Kentucky’s Medicaid expansion is building a strong foundation for a healthier state, and this is showing up in the research. When considering changes laid out in the recently proposed Medicaid demonstration waiver, it is important to keep in mind the evidence that backs the state’s current approach.
Kentucky’s current approach to Medicaid expansion is resulting in progress
A new study led by researchers at Harvard’s School of Public Health shows progress on a number of measures in Kentucky and Arkansas, another state that expanded Medicaid, compared to Texas, a state that did not expand Medicaid. Low-income adults in the two expansion states are:
- More likely to have a personal physician.
- More likely to have a usual source of care.
- Less likely to delay getting care due to cost.
- Less likely to skip medication because of cost.
- Less likely to use the ER as a usual source of care, or use the ER at all.
- Less likely to report trouble paying medical bills and report spending less out of pocket.
- More likely to get a check-up.
- More likely to get glucose testing, especially when they already have diabetes.
- More likely to get regular care for a chronic condition.
- Less likely to report receiving poor quality care.
- More likely to report having excellent health.
The Foundation for a Healthy Kentucky has been conducting quarterly snapshots of the impact of the Affordable Care Act since the beginning of 2015. Their most recent report estimated that 478,848 Kentuckians between 19 and 64 have coverage because of the Medicaid expansion. They also found that from January through March of this year Medicaid beneficiaries received:
- 6,304 colorectal cancer screenings
- 5,451 Hepatitis C screenings
- 9,567 breast cancer screenings
- 12,837 substance use treatments
- 46,668 dental treatments, 76 percent of which were people covered under the Medicaid expansion (as opposed to traditional Medicaid)
States that chose to expand Medicaid see budget savings and economic gains
The Robert Wood Johnson Foundation looked at 11 states including Kentucky and found that:
- Spending on Medicaid grew more slowly in expansion states than non-expansion states between FY 2014 and FY 2015 (3.4 percent compared to 6.9 percent).
- In 2014, health sector jobs grew 2.4 percent in expansion states, whereas they grew 1.8 percent in non-expansion states.
- Uncompensated care for hospitals dropped far more in expansion states (26 percent) than in non-expansion states (16 percent) during 2014, and rural hospitals were twice as likely to be at risk of closure in non-expansion states compared with their counterparts in expansion states.
The Kaiser Family Foundation found hospitals in states that expanded Medicaid saw an even greater decrease of 35 percent in uncompensated care.
Indiana’s waiver model — which influenced Kentucky’s waiver proposal — is coming under scrutiny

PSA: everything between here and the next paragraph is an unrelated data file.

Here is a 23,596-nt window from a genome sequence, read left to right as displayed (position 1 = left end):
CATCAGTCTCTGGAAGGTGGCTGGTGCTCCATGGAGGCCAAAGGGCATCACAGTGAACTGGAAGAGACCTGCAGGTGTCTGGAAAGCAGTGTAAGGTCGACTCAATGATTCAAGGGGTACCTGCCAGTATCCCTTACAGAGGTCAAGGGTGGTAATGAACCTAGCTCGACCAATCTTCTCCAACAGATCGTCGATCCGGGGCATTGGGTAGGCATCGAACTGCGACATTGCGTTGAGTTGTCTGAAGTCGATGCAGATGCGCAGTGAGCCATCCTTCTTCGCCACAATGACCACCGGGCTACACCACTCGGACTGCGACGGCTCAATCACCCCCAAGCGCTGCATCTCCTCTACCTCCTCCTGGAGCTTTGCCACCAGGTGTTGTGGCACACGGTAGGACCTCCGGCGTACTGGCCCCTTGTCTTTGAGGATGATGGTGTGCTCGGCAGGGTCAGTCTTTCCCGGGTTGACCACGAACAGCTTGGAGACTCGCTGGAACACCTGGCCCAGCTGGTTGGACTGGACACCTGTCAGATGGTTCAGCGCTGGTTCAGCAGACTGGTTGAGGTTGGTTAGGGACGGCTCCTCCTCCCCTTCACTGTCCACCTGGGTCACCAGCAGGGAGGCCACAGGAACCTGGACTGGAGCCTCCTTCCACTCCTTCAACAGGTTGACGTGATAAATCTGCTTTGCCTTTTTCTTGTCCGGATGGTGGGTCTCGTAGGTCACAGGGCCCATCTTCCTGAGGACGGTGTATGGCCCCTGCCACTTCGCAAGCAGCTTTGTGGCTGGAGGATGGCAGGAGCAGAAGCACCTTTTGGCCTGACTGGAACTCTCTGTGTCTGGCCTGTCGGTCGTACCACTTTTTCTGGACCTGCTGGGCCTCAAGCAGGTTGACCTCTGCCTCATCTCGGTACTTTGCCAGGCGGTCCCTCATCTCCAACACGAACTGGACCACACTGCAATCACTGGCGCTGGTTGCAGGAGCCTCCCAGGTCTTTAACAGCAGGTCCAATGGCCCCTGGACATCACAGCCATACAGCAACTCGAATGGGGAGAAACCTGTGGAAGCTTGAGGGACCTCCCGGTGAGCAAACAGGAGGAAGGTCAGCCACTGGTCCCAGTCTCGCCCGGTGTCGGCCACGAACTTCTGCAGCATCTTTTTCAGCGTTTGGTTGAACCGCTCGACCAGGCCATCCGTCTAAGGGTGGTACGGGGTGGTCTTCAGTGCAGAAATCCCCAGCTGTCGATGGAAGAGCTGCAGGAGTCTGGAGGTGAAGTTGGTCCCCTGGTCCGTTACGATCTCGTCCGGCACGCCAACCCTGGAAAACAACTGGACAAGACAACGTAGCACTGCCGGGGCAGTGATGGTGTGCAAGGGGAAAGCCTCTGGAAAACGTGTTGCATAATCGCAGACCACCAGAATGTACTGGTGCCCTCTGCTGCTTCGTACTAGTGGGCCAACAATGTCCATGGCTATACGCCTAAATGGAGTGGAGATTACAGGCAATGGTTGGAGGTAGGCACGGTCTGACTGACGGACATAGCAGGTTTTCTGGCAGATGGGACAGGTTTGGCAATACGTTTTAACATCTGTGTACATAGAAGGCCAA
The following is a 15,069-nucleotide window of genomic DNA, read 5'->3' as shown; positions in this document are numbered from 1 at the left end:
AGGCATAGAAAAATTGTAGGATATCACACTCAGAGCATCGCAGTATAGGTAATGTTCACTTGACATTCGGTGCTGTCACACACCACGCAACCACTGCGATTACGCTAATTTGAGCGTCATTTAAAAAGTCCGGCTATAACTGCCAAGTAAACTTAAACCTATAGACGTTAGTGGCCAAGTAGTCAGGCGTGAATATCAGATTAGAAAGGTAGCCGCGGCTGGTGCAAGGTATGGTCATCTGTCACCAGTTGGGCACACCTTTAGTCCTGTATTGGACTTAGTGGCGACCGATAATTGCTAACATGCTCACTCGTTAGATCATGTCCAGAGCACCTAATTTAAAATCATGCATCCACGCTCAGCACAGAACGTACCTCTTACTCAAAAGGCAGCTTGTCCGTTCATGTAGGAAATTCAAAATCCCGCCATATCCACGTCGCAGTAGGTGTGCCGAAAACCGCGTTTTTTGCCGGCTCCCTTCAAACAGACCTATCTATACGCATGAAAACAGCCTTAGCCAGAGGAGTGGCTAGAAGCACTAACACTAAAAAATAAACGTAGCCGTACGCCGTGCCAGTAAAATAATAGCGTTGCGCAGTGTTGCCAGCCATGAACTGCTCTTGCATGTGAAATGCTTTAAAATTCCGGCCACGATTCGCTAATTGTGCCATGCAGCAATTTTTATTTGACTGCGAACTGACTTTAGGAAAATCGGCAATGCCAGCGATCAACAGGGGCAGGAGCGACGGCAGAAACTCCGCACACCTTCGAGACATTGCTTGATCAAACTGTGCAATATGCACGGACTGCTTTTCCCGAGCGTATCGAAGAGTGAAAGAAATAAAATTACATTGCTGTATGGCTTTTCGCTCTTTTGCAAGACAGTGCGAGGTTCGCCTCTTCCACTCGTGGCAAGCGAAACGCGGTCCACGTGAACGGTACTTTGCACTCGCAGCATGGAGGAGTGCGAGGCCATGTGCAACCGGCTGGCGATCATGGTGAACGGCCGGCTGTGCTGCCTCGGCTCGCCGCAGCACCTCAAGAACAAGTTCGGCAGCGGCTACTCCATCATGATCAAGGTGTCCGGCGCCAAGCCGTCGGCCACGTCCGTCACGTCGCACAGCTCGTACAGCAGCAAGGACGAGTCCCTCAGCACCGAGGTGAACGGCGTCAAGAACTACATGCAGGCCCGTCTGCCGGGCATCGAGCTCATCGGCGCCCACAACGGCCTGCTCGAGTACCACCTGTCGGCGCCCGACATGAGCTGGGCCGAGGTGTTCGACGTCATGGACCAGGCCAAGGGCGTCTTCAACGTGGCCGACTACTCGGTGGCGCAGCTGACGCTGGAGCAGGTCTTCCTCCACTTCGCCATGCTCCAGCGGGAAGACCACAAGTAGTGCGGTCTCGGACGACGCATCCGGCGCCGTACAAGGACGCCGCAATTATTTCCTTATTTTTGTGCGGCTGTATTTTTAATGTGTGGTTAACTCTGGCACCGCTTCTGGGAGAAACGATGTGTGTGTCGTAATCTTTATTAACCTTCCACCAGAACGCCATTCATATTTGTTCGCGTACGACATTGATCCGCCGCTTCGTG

Kentucky’s Medicaid waiver design is heavily influenced by Indiana’s waiver program, but according to the Center on Budget and Policy Priorities initial data is showing:
- The premiums in Indiana’s program are resulting in a drop in Medicaid enrollment, partially due to cost, and largely because the complexity of the plan itself is keeping some people away.
- Few people are participating in preventive care incentives because they are not clearly understood.
- Although a central part of Indiana’s plan is to charge premiums that rise with income, the number of people being charged the lowest amount is likely overstated, hiding the full impact that premiums have on enrollment levels. The state is claiming an improbably large population at or below 5 percent of the federal poverty level, making them eligible for $1 premiums, rather than more expensive premiums owed under the parameters of the program.
A work requirement tied to Medicaid would be a barrier to coverage without boosting employment
While the Centers for Medicare and Medicaid Services have never allowed a state to create a work or community service requirement for Medicaid eligibility, experience with other safety net programs provides a warning for their use in Medicaid. According to the Center on Budget and Policy Priorities, previous work requirements haven’t resulted in increasing long-term employment, and in some cases have worsened deep poverty (people living at or below half the federal poverty line). While programs that provide voluntary access to training and other work supports can help increase employment, requirements can make people less likely to be employed by forcing them to lose coverage and see their health deteriorate as a result. The report notes that most Medicaid beneficiaries who can work already do so.
The evidence is heavily stacked in favor of the state’s current approach to the Medicaid expansion and its impact on Kentucky’s economy and health. People have been able to engage their health, in some cases for the first time, exactly because they have coverage. Without insurance, low-income Kentuckians would be back where they were prior to expansion – uninsured and getting sicker. It is imperative that we build on the successes of our recent health policy, rather than create barriers that would move us backward.